Graduate Theses & Dissertations

Neolithic Resource Use and Adaptation in the Eastern Gobi Desert
Stone axes and adzes first appeared in the eastern Gobi Desert at 8.0 cal BP and were incorporated into the technological package. At the same time, changes in local ecological conditions reflect a transition from continuous grass/shrub-steppe across the Mongolian Plateau to the development of dispersed patches of dune-field wetland oases and high-elevation forests. This thesis focuses on exploring the adoption and function of axes and adzes in the eastern Gobi Desert and their relationship to the development of these new forested ecologies. Using an experimental and use-wear approach, I analyze 29 axes and adzes from four sites in the eastern Gobi Desert of Mongolia and Inner Mongolia. Results indicate that axes and adzes were primarily used for woodworking but include other activities. Furthermore, the adoption and manufacture of axes and adzes represent an increasing investment in producing formal technologies as resources within these new diverse ecological patches were intensively utilized. Author Keywords: Adaptation, Axes and Adzes, Eastern Gobi Desert, Neolithic, Technological Intensification, Use-Wear
Question of Space
Chultuns are subterranean chambers that are found throughout the Maya area. The purpose of this thesis is to provide further insight into the function of chultuns, specifically within the area of the Southern Maya Lowlands. Within the Northern Lowlands, the Pre-Columbian Maya used chultuns for water storage, but this function does not appear to be as prevalent within the Southern Lowlands Through reviewing published literature and first-hand excavation, a total of 332 chultuns located with the specified area were catalogued into a database. Based on the information obtained from the research, this thesis has identified the most frequent final function of chultuns, if there is chronological change in final functions of chultuns, and if there is regional change in final functions of chultuns. Author Keywords: burial, chultuns, Maya, ritual, Southern Lowlands, storage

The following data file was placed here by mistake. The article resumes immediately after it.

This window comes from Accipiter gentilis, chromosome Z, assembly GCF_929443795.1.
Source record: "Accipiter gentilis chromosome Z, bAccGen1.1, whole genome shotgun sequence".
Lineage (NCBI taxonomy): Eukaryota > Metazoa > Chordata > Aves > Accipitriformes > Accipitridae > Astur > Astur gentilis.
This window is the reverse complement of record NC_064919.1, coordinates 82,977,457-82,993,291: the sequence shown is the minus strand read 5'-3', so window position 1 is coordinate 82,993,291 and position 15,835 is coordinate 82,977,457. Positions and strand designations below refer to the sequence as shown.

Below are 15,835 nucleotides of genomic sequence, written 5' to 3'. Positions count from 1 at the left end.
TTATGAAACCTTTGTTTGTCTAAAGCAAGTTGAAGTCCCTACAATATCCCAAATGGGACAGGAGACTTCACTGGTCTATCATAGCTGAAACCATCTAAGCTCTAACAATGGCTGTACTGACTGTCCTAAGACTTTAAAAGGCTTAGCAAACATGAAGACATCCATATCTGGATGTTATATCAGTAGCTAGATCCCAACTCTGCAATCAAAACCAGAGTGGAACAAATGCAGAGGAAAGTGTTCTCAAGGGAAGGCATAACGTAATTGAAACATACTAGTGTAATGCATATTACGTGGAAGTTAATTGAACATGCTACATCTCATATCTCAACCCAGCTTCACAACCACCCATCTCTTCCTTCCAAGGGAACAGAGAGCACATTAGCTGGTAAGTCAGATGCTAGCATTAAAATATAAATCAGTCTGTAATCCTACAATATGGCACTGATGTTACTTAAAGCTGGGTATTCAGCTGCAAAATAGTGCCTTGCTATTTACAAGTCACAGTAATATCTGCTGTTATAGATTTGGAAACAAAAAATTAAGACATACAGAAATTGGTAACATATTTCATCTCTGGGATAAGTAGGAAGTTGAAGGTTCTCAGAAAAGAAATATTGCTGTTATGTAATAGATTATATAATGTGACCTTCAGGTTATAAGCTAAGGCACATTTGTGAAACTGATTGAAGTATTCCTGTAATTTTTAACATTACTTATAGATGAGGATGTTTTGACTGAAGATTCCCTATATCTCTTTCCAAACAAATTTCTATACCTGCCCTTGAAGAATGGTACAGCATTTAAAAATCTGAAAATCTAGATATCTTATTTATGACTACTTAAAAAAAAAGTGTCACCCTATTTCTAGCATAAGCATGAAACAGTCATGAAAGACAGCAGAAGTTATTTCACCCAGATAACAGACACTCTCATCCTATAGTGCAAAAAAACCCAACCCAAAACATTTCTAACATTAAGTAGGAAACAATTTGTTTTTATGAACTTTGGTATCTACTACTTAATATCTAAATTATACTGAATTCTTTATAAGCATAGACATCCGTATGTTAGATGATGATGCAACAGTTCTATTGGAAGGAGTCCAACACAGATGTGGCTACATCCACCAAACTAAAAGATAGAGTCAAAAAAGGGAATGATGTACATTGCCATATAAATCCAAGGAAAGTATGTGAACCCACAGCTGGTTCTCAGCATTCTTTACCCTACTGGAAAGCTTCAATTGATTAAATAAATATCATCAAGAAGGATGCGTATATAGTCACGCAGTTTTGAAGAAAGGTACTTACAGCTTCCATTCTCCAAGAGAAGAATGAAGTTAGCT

Assessing Quality of Life for the Urban Inhabitants of Classical Angkor, Cambodia (c. 802-1432 CE)
This thesis examines the interrelationship of urban planning and population health at the site of Angkor (c. 802-1432 CE), the capital city of the Classical Khmer state, now found within modern-day Cambodia. The inhabitants of Angkor developed a settlement strategy that relied on the dispersal of water management features, rice fields, temples and residential areas, to best utilize the spread-out environmental resources of the surrounding monsoon-forest climate. Thus, the main question to be answered by this thesis is this: did the city-planning practice of dispersed, low-density agrarian urbanism promote resilience against the disease hazards associated with tropical environments? To answer this question, methods involved creating assessing environmental and socio-cultural factors which habituated the urban inhabitants of Angkor’s relationship to disease hazards. The results of this assessment demonstrate that it was not until the last stages of Angkor’s urban development, when non-farming members of the population were concentrated into the “core” area of temples within city, that the city’s inhabitants’ vulnerability to infectious disease increased. As the city took a more compact settlement form, it was not as environmentally compatible as the earlier dispersed pattern. Significantly, archaeological case studies such as this can illustrate the long-term development and end-result of urban planning to deal with disease hazards, both in terms of everyday occurrences, as well as during crisis events, which has important implications for contemporary research on environmental disasters today. Author Keywords: Adaptive Strategies, Mainland Southeast Asia, Pre-industrial Urbanization, Resilience, Tropical Diseases

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2009 - 2029
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